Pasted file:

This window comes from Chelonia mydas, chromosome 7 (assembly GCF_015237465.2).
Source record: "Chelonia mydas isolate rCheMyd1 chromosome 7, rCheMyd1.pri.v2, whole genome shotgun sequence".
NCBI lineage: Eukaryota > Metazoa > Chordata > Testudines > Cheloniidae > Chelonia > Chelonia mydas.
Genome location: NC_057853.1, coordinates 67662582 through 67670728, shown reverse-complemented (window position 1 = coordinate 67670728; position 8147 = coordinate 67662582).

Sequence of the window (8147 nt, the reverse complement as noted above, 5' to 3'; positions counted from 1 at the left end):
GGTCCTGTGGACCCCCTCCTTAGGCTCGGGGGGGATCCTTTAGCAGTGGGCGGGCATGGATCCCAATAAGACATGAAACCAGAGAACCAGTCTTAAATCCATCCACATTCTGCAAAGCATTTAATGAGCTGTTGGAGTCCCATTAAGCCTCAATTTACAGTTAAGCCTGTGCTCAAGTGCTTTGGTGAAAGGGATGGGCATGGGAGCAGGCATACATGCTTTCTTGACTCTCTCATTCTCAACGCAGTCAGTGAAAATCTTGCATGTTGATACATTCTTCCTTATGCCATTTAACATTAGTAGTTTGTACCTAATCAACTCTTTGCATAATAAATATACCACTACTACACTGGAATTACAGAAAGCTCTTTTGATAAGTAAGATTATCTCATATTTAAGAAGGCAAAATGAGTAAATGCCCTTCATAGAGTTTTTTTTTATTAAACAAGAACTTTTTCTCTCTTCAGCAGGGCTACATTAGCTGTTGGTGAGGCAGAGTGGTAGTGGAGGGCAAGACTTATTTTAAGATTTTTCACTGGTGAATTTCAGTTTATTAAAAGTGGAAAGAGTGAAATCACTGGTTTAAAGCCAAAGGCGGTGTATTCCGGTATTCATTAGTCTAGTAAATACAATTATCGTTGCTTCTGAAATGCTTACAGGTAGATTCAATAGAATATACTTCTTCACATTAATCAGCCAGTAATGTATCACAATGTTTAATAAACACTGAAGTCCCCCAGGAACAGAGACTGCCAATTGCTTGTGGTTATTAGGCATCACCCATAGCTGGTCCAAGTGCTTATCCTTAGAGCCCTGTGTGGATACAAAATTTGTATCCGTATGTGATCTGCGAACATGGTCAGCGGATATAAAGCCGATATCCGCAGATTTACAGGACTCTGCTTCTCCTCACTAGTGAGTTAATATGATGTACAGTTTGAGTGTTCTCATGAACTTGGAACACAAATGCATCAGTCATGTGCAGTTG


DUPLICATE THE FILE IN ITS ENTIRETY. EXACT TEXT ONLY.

This window comes from Chelonia mydas, chromosome 7 (assembly GCF_015237465.2).
Source record: "Chelonia mydas isolate rCheMyd1 chromosome 7, rCheMyd1.pri.v2, whole genome shotgun sequence".
NCBI lineage: Eukaryota > Metazoa > Chordata > Testudines > Cheloniidae > Chelonia > Chelonia mydas.
Genome location: NC_057853.1, coordinates 67662582 through 67670728, shown reverse-complemented (window position 1 = coordinate 67670728; position 8147 = coordinate 67662582).

Sequence of the window (8147 nt, the reverse complement as noted above, 5' to 3'; positions counted from 1 at the left end):
GGTCCTGTGGACCCCCTCCTTAGGCTCGGGGGGGATCCTTTAGCAGTGGGCGGGCATGGATCCCAATAAGACATGAAACCAGAGAACCAGTCTTAAATCCATCCACATTCTGCAAAGCATTTAATGAGCTGTTGGAGTCCCATTAAGCCTCAATTTACAGTTAAGCCTGTGCTCAAGTGCTTTGGTGAAAGGGATGGGCATGGGAGCAGGCATACATGCTTTCTTGACTCTCTCATTCTCAACGCAGTCAGTGAAAATCTTGCATGTTGATACATTCTTCCTTATGCCATTTAACATTAGTAGTTTGTACCTAATCAACTCTTTGCATAATAAATATACCACTACTACACTGGAATTACAGAAAGCTCTTTTGATAAGTAAGATTATCTCATATTTAAGAAGGCAAAATGAGTAAATGCCCTTCATAGAGTTTTTTTTTATTAAACAAGAACTTTTTCTCTCTTCAGCAGGGCTACATTAGCTGTTGGTGAGGCAGAGTGGTAGTGGAGGGCAAGACTTATTTTAAGATTTTTCACTGGTGAATTTCAGTTTATTAAAAGTGGAAAGAGTGAAATCACTGGTTTAAAGCCAAAGGCGGTGTATTCCGGTATTCATTAGTCTAGTAAATACAATTATCGTTGCTTCTGAAATGCTTACAGGTAGATTCAATAGAATATACTTCTTCACATTAATCAGCCAGTAATGTATCACAATGTTTAATAAACACTGAAGTCCCCCAGGAACAGAGACTGCCAATTGCTTGTGGTTATTAGGCATCACCCATAGCTGGTCCAAGTGCTTATCCTTAGAGCCCTGTGTGGATACAAAATTTGTATCCGTATGTGATCTGCGAACATGGTCAGCGGATATAAAGCCGATATCCGCAGATTTACAGGACTCTGCTTCTCCTCACTAGTGAGTTAATATGATGTACAGTTTGAGTGTTCTCATGAACTTGGAACACAAATGCATCAGTCATGTGCAGTTG